This week


You see it quoted more often these days, the dictum Paul Keating tossed to voters before they removed him in 1996: when you change the government you change the country. He meant, don’t do it lightly; don’t imagine you can use your vote just to teach the government a lesson, or because you think it’s the other outfit’s turn. Evidence of how right he was came in a long time ago, but only now is the conservative revolution reaching its high tide.

As one among many examples, you can take the new radical right wing face of Brendan Nelson. This is no doubt in part a tactic to outflank the more natural reactionaries in the way of his ambition. But only in part: just as likely he is saying these things because all of a sudden the political climate allows it – more than that, it is the new ground in which the ideas form and grow, even among more moderate souls. That’s why we keep hearing Keating quoted as if his real name was Nostradamus and he had predicted this cosmic upheaval.

Thanks to Peter Nicholson from the Australian

Thanks to Peter Nicholson from the Australian

But of course it’s not just changing the government. Changing the economy has had a few consequences for the country as well. Particularly if, for all the right reasons, you set up the economy on competitive and sustainable lines, and then lose to a crowd who never had the bottle to set it up themselves but simply thrive in the conditions it creates. Left with just a labour market to deregulate, they can heroically beat the unions to pulp, while talking about mateship and the fair go as if these were values forged in the experience of private school regattas and Young Liberals weekend bush retreats.

But seizing and re-moulding these ‘values’ is mere decoration. For all the sanctimony about to come our way this weekend, so is Anzac just the cream in the conservative sponge. Even the new evangelism and the Treasurer’s announcement last year that Judeo-Christian values are the backbone of free market economies (and by implication those who run them) is at base just convenient ideological dressing. They are all necessary, for the same reason as fighting and winning the culture wars was necessary. But they are nothing compared to the transforming force of an economy run on the present lines, without a substantial public realm to moderate it.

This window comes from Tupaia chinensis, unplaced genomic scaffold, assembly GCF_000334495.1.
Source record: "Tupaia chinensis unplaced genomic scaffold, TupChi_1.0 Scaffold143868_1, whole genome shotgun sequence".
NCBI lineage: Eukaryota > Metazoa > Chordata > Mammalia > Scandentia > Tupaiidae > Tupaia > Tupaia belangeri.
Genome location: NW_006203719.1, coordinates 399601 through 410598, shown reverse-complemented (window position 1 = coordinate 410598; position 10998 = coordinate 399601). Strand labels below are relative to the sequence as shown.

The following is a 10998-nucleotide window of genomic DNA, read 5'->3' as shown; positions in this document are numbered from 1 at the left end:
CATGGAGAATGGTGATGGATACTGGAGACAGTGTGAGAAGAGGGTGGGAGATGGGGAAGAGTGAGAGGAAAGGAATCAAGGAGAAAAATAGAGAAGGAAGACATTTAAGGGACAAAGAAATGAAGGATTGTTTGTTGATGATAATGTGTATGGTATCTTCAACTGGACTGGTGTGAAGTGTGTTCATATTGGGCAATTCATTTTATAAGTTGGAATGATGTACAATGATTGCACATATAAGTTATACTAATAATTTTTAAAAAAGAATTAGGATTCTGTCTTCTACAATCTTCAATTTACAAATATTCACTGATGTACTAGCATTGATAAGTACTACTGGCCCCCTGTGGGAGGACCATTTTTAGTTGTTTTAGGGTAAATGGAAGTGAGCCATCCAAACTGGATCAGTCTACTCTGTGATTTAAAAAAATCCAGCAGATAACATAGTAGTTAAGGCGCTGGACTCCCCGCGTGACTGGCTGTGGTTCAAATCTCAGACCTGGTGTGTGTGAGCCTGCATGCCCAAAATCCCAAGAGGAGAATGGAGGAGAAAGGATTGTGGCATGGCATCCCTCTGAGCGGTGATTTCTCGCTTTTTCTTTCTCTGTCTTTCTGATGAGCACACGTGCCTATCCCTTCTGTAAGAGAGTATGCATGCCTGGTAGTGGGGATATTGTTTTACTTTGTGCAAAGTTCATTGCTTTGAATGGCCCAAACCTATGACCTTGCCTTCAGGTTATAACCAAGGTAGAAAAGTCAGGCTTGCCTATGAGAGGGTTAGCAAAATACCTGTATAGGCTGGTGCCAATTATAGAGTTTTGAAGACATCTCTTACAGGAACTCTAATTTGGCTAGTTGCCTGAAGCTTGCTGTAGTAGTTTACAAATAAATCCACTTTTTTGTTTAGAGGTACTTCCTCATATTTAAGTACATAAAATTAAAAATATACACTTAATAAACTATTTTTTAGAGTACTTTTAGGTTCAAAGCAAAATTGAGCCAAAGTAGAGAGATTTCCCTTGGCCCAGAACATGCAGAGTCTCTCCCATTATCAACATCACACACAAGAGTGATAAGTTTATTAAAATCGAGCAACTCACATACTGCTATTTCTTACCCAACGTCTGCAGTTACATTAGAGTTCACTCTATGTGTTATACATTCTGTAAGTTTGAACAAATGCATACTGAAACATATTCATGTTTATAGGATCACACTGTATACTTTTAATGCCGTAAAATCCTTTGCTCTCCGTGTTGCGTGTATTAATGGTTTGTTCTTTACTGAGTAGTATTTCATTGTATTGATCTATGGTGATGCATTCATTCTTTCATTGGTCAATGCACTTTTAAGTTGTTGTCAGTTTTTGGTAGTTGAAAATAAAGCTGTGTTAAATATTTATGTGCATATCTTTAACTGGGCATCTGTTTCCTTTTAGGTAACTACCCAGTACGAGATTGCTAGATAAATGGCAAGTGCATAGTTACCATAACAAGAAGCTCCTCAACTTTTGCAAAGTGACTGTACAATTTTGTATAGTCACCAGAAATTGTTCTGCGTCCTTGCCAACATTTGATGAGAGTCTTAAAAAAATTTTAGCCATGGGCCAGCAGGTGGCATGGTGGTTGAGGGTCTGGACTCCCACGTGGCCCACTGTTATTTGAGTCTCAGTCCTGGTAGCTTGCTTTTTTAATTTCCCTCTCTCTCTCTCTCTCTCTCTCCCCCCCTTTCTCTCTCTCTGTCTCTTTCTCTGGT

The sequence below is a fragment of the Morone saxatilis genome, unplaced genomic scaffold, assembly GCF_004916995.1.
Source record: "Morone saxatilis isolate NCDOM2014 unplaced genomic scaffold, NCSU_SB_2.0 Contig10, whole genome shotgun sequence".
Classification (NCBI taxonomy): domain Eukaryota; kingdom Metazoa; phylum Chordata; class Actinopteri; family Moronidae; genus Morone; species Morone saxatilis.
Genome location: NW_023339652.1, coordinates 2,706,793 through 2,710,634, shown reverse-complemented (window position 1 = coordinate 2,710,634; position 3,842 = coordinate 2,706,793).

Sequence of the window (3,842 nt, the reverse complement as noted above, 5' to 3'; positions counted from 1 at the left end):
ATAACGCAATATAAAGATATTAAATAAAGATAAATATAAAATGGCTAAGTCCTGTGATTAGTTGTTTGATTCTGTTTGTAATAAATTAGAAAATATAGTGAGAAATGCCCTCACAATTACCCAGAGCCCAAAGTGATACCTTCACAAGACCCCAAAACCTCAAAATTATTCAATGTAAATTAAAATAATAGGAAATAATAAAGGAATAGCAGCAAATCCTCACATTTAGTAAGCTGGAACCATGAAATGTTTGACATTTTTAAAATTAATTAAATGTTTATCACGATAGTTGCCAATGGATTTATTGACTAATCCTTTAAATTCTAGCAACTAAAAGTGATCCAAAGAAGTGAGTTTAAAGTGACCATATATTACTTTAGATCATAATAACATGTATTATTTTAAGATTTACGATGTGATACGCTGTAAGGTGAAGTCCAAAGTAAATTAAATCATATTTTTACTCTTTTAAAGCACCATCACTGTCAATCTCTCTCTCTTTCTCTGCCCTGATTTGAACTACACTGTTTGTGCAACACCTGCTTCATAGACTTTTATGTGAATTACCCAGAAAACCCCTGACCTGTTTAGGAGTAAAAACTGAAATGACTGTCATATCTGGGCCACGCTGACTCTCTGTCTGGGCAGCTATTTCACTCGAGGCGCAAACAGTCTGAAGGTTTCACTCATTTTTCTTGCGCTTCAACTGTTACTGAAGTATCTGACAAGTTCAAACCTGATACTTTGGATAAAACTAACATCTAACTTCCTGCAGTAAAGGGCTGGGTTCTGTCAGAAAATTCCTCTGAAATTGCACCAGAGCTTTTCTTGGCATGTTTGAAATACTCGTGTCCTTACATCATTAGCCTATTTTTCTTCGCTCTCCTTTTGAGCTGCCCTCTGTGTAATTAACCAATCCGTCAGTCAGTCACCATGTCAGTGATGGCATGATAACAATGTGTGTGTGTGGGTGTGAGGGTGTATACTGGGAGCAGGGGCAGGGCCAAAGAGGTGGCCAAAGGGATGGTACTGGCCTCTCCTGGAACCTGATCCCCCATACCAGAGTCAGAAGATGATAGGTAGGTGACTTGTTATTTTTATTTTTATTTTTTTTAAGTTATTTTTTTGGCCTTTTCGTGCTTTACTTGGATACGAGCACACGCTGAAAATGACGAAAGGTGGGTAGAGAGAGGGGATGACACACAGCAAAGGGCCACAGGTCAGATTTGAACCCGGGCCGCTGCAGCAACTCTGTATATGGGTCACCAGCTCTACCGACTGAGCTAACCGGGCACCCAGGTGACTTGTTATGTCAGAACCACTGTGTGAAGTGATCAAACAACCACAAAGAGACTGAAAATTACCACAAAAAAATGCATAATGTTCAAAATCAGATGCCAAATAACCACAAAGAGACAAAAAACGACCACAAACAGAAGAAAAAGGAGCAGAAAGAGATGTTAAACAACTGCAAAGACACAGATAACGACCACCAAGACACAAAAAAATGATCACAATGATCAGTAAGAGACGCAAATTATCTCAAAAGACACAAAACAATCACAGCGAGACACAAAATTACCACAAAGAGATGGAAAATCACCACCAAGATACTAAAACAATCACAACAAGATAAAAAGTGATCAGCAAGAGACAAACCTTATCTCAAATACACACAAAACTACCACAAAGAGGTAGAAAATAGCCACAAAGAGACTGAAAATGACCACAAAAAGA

So, in the same week we have the government talking about teaching ‘financial literacy’ to all Australian schoolchildren (remember, before the country changed, when we were more likely to hear about teaching them all another language “ or just making them literate in English?); and the Sydney Morning Herald’s standout economics editor, Ross Gittins, reporting that, to his considerable satisfaction, the discipline of economics is at last being forced to concede that it is not prices alone that make the world go round. Sociologists and even psychologists are imposing the idea that other ‘non-monetary factors’ influence behaviour and should be taken into account when economists do their models.

For instance: ‘a person’s position in the social structure conditions his economic choices and activity.’ ‘For a person who grows up in a high- crime neighbourhood, for instance, the choice between making a career stealing and getting a regular job often has less to do with comparing the utility expected from each than with the structure of peer groups and gangs in the neighbourhood.’ Among economists, apparently, this is breaking news. Laugh if you will, but don’t forget they’re in charge and have been for some time. The government’s just there to make sure the young are taught about Anzac and share trading.

It’s unfair to single out the banks again, but whenever you’re talking about how the country has changed somehow the banks sum it up better than anybody else. You would think they haven’t caught on to the sociology thing just yet, because they continue with great aggression to suck people in lower ‘positions in the social structure’ into debt at the highest interest rates and so compound their disadvantage and society’s problems. But, to be fair, they do draw the line sometimes. The Commonwealth Bank was set up just a decade after Federation to look after the hard done by, and while the mission statement has changed a bit in the last decade and a half, there are signs that they haven’t forgotten everything. This week they sent out a letter to credit card holders. The letter went as follows:

‘As a valued customer you are invited to accept our invitation for a credit limit increase from $xxxx to $xxxx.

‘Before accepting this invitation please consider your personal circumstances and if they have changed, for example, due to loss of employment, or are likely to change, for example, due to notice of retrenchment, you should not accept the invitation to increase your credit card limit. Instead please contact us immediately on 13 2221’.

The banks (and other modern companies) put it under the heading of corporate social responsibility, and you can see from the letter that we can safely leave it with them.

Launched in 2004, New Matilda is one of Australia's oldest online independent publications. It's focus is on investigative journalism and analysis, with occasional smart arsery thrown in for reasons of sanity. New Matilda is owned and edited by Walkley Award and Human Rights Award winning journalist Chris Graham.